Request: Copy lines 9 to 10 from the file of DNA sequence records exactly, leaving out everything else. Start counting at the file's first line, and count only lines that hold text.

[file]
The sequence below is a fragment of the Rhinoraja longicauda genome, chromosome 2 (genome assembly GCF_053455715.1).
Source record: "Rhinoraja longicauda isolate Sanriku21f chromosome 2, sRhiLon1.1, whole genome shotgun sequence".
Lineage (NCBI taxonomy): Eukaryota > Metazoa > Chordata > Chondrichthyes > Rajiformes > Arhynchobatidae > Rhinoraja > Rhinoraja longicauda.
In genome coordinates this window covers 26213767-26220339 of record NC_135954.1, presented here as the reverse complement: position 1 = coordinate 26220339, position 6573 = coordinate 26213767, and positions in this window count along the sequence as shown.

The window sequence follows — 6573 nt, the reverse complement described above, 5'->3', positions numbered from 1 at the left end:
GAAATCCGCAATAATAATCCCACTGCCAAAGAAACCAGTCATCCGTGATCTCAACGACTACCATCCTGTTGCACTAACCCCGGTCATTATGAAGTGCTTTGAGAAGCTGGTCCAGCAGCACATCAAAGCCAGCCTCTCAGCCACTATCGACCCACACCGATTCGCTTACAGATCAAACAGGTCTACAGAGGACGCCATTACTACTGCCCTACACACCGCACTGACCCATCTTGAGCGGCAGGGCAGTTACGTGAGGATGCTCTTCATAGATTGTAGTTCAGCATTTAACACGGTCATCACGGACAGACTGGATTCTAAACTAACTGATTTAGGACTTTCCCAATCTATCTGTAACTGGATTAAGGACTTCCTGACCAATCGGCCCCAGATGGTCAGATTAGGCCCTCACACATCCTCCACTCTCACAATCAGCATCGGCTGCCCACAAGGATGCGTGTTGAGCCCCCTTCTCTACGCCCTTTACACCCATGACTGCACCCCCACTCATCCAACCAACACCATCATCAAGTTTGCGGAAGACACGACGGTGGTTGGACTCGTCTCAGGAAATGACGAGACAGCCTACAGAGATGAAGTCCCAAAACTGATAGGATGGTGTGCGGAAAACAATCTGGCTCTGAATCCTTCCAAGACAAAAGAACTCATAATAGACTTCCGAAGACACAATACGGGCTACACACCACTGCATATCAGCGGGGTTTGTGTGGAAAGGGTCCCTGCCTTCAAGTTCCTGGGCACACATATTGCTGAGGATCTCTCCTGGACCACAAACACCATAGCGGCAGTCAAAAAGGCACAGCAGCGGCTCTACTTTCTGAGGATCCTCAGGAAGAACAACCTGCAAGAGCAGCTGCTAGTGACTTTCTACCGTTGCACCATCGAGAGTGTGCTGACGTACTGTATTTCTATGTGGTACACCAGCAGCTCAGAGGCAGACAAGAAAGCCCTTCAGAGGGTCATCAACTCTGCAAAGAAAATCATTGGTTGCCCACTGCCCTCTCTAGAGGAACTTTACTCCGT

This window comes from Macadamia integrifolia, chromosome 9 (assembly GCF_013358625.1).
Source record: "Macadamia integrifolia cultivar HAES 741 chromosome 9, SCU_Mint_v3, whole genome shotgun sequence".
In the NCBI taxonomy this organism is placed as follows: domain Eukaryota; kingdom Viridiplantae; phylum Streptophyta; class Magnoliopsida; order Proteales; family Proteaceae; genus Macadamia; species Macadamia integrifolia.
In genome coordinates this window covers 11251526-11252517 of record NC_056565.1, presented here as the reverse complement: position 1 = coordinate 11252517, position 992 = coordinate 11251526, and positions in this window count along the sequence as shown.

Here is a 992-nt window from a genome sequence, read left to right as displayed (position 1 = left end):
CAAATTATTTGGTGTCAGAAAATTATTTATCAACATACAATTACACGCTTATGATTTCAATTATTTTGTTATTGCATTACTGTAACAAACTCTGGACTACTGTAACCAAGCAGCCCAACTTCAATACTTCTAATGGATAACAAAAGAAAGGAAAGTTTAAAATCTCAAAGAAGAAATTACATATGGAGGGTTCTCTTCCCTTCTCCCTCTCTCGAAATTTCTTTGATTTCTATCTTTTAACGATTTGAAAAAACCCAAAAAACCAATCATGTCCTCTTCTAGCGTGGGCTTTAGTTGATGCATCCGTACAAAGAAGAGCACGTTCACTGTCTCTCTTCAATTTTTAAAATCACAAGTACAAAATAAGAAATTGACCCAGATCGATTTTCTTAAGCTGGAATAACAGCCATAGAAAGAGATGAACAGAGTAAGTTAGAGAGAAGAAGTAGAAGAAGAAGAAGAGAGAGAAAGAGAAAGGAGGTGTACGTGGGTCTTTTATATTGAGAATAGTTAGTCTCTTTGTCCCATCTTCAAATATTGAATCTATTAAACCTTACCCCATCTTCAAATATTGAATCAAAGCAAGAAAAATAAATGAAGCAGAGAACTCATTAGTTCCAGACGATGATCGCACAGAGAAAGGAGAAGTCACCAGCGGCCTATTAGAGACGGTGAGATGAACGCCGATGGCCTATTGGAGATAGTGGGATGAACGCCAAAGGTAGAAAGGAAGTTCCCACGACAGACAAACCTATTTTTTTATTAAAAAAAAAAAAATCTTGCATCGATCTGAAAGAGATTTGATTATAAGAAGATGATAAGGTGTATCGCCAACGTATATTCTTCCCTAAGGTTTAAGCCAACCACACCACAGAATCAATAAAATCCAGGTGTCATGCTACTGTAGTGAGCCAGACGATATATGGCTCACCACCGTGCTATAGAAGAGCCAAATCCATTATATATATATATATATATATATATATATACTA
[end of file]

In the NCBI taxonomy this organism is placed as follows: domain Eukaryota; kingdom Viridiplantae; phylum Streptophyta; class Magnoliopsida; order Proteales; family Proteaceae; genus Macadamia; species Macadamia integrifolia.
In genome coordinates this window covers 11251526-11252517 of record NC_056565.1, presented here as the reverse complement: position 1 = coordinate 11252517, position 992 = coordinate 11251526, and positions in this window count along the sequence as shown.